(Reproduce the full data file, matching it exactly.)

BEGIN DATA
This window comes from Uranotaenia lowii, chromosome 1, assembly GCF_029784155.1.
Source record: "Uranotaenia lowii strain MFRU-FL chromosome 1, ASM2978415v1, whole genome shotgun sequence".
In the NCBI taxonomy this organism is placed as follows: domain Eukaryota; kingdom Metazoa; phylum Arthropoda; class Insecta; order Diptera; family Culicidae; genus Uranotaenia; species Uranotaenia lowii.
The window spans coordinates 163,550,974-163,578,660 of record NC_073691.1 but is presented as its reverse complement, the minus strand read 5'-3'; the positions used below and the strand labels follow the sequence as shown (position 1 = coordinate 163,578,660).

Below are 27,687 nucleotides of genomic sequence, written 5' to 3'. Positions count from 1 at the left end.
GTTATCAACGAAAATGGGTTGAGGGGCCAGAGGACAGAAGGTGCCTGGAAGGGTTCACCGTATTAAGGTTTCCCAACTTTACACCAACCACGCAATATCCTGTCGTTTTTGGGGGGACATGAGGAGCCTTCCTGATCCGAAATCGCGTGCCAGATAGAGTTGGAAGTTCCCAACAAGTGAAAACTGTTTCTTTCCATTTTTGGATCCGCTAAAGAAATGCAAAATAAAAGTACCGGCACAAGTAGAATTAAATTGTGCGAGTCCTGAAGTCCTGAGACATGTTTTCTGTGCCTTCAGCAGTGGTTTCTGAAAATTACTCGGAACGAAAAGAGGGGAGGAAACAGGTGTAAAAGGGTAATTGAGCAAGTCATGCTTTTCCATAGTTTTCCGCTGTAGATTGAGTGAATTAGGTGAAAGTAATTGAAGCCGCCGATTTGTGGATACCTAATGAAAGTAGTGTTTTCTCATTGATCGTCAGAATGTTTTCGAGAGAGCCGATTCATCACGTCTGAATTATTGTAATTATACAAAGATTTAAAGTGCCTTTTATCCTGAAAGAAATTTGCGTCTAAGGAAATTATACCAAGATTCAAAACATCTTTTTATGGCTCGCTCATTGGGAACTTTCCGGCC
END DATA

This window comes from Uranotaenia lowii, chromosome 1, assembly GCF_029784155.1.
Source record: "Uranotaenia lowii strain MFRU-FL chromosome 1, ASM2978415v1, whole genome shotgun sequence".
In the NCBI taxonomy this organism is placed as follows: domain Eukaryota; kingdom Metazoa; phylum Arthropoda; class Insecta; order Diptera; family Culicidae; genus Uranotaenia; species Uranotaenia lowii.
The window spans coordinates 163,550,974-163,578,660 of record NC_073691.1 but is presented as its reverse complement, the minus strand read 5'-3'; the positions used below and the strand labels follow the sequence as shown (position 1 = coordinate 163,578,660).

Below are 27,687 nucleotides of genomic sequence, written 5' to 3'. Positions count from 1 at the left end.
GTTATCAACGAAAATGGGTTGAGGGGCCAGAGGACAGAAGGTGCCTGGAAGGGTTCACCGTATTAAGGTTTCCCAACTTTACACCAACCACGCAATATCCTGTCGTTTTTGGGGGGACATGAGGAGCCTTCCTGATCCGAAATCGCGTGCCAGATAGAGTTGGAAGTTCCCAACAAGTGAAAACTGTTTCTTTCCATTTTTGGATCCGCTAAAGAAATGCAAAATAAAAGTACCGGCACAAGTAGAATTAAATTGTGCGAGTCCTGAAGTCCTGAGACATGTTTTCTGTGCCTTCAGCAGTGGTTTCTGAAAATTACTCGGAACGAAAAGAGGGGAGGAAACAGGTGTAAAAGGGTAATTGAGCAAGTCATGCTTTTCCATAGTTTTCCGCTGTAGATTGAGTGAATTAGGTGAAAGTAATTGAAGCCGCCGATTTGTGGATACCTAATGAAAGTAGTGTTTTCTCATTGATCGTCAGAATGTTTTCGAGAGAGCCGATTCATCACGTCTGAATTATTGTAATTATACAAAGATTTAAAGTGCCTTTTATCCTGAAAGAAATTTGCGTCTAAGGAAATTATACCAAGATTCAAAACATCTTTTTATGGCTCGCTCATTGGGAACTTTCCGGCC